After a successful first day here in Dublin, we were ready to get stuck in to our second day here at Web Summit 2015. Today, we have supported Skylads, our technology partner as they exhibit as part of Alpha Class.
One marketing team to rule them all
We have been lucky enough to attend several talks and panels today, again with industry leaders such as Facebook, The Onion and Wired Magazine. Here are the main takeaways from each of the talks we attended.·
Facebook and the 'Fear of Missing Out'
According to Davis Jakubobski, marketers need to remember to listen to their users and to have a two-way dialogue. We all love to show what we’re doing and what we like all the time, on several platforms and devices. Jakubobski argues that marketing has forgotten about real people on their most personal device – their mobile phone.
“Native is king” and “mobile banner is the worst”
The basic premise is that with native advertising, the user experience is preserved as ads are so well immersed into the overall structure of platforms that they no longer resemble the conventional ads that annoy consumers.
Accuracy, persistence and scale
Jakuboski’s final message was that if we should remember nothing else, we should remember these 3 words. View your marketing campaign as a work in progress, you constantly need to question and be critical of your current strategy as well as any opportunities that come your way.
· Adblocking Panel
The discussion opened with a quote from the IAB in that “scraping of dimes may have cost us dollars in consumer loyalty.”
Harry Kargman summed up the problem in three points:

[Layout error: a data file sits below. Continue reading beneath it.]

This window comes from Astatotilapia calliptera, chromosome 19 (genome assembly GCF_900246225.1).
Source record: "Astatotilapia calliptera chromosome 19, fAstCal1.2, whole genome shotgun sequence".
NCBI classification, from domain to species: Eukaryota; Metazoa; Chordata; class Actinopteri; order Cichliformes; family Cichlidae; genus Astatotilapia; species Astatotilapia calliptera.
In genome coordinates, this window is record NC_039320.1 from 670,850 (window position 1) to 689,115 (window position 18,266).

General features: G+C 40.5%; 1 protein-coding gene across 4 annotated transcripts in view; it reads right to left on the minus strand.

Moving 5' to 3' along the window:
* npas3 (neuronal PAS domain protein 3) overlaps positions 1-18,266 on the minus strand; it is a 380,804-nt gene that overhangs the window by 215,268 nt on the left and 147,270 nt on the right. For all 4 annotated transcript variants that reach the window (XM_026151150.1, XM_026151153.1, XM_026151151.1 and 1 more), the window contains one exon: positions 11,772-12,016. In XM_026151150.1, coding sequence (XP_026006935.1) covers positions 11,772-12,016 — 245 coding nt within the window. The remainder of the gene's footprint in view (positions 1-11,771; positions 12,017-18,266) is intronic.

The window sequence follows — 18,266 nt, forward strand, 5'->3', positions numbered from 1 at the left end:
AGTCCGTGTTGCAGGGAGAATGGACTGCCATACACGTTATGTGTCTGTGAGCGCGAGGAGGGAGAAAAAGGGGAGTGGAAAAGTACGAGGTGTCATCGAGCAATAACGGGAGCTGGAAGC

1. Frequency Cap – people are being shown the same ad over and over again, advertisers should vary the ads and create different experiences and creatives for consumers
2. Transparency of user’s data – users are increasingly concerned with how their data is being used, companies need to explain that using consumer’s data enhances their online experience
3. Video – no-one wants to see a 30-second pre-roll video in order to see actual content, this should be reduced to the Snapchat model of 6-8 seconds, forcing advertisers to be creative and concise.
Shanen Reed, of MEC, stated that without advertising, who is paying for the content? The problem is that consumers are essentially free riding, which could hurt the publishers they look to for content. And yet, even though they are the ones free riding, they are also the ones blocking the ads that pay for the content and those that create it. Harry Kargman, from Kargo’s viewpoint was that users are consuming content without paying for it, which is no different to downloading a piece of music or an entire film for free. A solution to this problem is whitelisting sites as opposed to blocking AdBlocker completely, as this is rather extreme.
Overall the problem that needs to be addressed is inferior marketing, and the industry as a whole must come together in order to do this. Marketers need to make the best adverts possible that do not diminish the consumer experience. Website pages need to be lighter, and there needs to be less disparity, as load times are associated with this.
The closing comments were looking to next year, and the panel hopes to see exciting ways of paying for advertising rather than seeing negative stories about adblocking. Consumers should be able to participate in the ad cycle by expressing which adverts they like and engage with, and send feedback for those they find irrelevant. People love advertising and this could be the very break through the industry needs, with a push to create innovative creatives and improve consumer experience.